South Korean Army Developing "Drone-Bot Combat Unit" To Swarm The North

As North Korea continues its saber-rattling exercises, with the latest coming via an ICBM test that confirmed the rogue nation could reach a bombing target anywhere in the continental U.S., the South has responded with similar displays of force largely consisting drills conducted in coordination with the United States military (see: In "Largest-Ever" Military Drill, US Orders 16,000 Troops, 230 Jets To Simulate War With North Korea). 

Now, as the Financial Times points out this morning, South Korean preparations for a potential confrontation with their northern neighbor will include the creation of a weaponized drone unit that could be used to swarm North Korea in the event of a conflict.

Operated by the army, the unit will primarily engage in reconnaissance missions to survey developments at the North’s nuclear weapons and ballistic missile sites, but could in future be used to launch swarm attacks, according to people familiar with the matter.


The establishment of the army unit follows calls from western officials and analysts for South Korea to improve its advanced surveillance technology.


“South Korea’s army plans to create a drone-bot combat unit in 2018 and set up a professional combat team to operate it,” an official at the Ministry of Defence confirmed.


“South Korea has reached a level of consensus on swarm technology, but adoption will take a while,” said a person familiar with the military developments. “The army is facing [political] pressure to reduce its forces, so it has to come up with new ideas.”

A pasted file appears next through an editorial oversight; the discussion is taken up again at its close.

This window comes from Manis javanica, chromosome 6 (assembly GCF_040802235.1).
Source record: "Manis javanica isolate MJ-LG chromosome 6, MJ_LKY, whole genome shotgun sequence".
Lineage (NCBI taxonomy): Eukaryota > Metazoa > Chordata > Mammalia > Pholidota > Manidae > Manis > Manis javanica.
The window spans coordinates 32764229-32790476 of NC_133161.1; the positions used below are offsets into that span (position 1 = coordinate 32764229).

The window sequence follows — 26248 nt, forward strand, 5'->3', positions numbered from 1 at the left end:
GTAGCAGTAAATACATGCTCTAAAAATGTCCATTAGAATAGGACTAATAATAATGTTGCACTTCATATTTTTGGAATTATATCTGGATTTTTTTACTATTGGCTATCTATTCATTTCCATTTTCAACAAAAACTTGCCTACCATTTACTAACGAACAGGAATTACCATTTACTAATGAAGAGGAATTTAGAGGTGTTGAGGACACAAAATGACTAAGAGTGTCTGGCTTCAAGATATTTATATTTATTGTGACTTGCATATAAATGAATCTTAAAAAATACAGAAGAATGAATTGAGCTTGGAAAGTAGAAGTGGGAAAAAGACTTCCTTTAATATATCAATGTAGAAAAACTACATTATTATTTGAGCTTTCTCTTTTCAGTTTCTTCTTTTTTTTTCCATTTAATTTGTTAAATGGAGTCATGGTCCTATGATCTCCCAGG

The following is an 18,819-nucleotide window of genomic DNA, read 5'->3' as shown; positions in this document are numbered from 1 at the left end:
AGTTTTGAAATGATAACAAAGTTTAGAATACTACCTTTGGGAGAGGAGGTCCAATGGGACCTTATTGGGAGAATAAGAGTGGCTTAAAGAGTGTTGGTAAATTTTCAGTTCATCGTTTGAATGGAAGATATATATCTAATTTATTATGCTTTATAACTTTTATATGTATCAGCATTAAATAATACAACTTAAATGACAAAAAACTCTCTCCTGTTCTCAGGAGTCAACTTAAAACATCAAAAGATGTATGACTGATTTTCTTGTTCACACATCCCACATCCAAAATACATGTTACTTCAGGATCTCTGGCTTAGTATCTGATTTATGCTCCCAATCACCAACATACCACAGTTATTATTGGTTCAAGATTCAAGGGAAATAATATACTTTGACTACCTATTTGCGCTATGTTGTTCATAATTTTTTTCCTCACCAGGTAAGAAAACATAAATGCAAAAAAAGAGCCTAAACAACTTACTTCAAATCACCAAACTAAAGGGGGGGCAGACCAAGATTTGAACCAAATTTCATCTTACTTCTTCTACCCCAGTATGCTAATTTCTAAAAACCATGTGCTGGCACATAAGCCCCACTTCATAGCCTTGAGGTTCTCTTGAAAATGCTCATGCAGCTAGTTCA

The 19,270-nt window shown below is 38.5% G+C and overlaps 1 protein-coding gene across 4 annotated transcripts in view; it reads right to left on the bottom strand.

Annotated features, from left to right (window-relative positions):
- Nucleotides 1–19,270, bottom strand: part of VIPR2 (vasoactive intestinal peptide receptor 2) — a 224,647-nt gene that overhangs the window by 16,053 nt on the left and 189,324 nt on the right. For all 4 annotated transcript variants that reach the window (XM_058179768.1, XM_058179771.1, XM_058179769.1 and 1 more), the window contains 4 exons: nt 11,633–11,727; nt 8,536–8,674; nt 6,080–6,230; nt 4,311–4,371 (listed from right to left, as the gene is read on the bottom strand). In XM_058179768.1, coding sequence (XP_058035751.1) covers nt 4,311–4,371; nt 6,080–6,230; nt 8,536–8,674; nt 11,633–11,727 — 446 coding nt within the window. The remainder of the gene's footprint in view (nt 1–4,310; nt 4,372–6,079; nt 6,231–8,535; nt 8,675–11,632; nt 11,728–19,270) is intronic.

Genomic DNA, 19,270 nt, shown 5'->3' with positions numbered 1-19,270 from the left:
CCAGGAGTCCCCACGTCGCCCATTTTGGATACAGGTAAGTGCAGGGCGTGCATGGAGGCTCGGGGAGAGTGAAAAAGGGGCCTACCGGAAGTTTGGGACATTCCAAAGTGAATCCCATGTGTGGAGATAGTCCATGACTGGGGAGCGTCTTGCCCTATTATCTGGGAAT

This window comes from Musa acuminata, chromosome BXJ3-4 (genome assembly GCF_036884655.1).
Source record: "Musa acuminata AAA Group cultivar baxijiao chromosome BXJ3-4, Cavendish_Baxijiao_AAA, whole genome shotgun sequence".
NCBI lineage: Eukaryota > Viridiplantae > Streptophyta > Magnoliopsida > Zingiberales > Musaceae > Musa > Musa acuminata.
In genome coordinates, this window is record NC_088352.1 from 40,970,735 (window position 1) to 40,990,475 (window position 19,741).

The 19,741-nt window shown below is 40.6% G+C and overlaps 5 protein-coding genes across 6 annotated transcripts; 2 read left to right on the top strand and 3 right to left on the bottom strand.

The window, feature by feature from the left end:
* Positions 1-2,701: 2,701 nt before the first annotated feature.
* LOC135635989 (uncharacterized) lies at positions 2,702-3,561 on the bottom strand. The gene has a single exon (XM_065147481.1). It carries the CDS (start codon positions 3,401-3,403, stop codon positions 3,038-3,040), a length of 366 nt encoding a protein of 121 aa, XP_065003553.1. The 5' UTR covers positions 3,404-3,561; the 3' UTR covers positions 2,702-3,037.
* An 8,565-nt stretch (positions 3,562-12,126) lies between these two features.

Of course, this plan comes amid growing concerns that the rapid advancement of Pyongyang’s nuclear and ballistic weapons programs has effectively changed the balance of power in the region.

Earlier this week, William Perry, a US defense secretary in the Clinton administration, told a forum it would be “preferable” for South Korea and Japan to develop their own nuclear force — an option that the US has been historically reluctant to support and one which South Korean President Moon Jae-in has also rejected so far. That said, he is facing growing pressure from members of the conservative establishment, who view a balance of nuclear power between the two Koreas as the only way to maintain peace on the peninsula.

As the FT notes, the drone-bot army unit could be used to carry bombs or simply create a swarm of thousands of drones to effectively form a blockade of ships or aircraft...

Experts say such technology could have lethal and non-lethal capabilities. In the case of the latter, a swarm of thousands of cheaply made but connected drones could prevent area access by clustering around and blocking ships or aircraft.


“Some of us in the field proposed the Republic of Korea military should take advantage of this superiority against North Korea,” said Bong Young-shik, an expert on North Korean military developments at Yonsei University.


“Although it is unlikely, if the South Korean military wants, these drones can carry bombs as the nation is no longer bound by payload limits,” he added, referring to a decision by the Trump administration earlier this year to lift limits on South Korean munitions.

...a strategy which may or may not have been derived from a scene in Guardians of the Galaxy...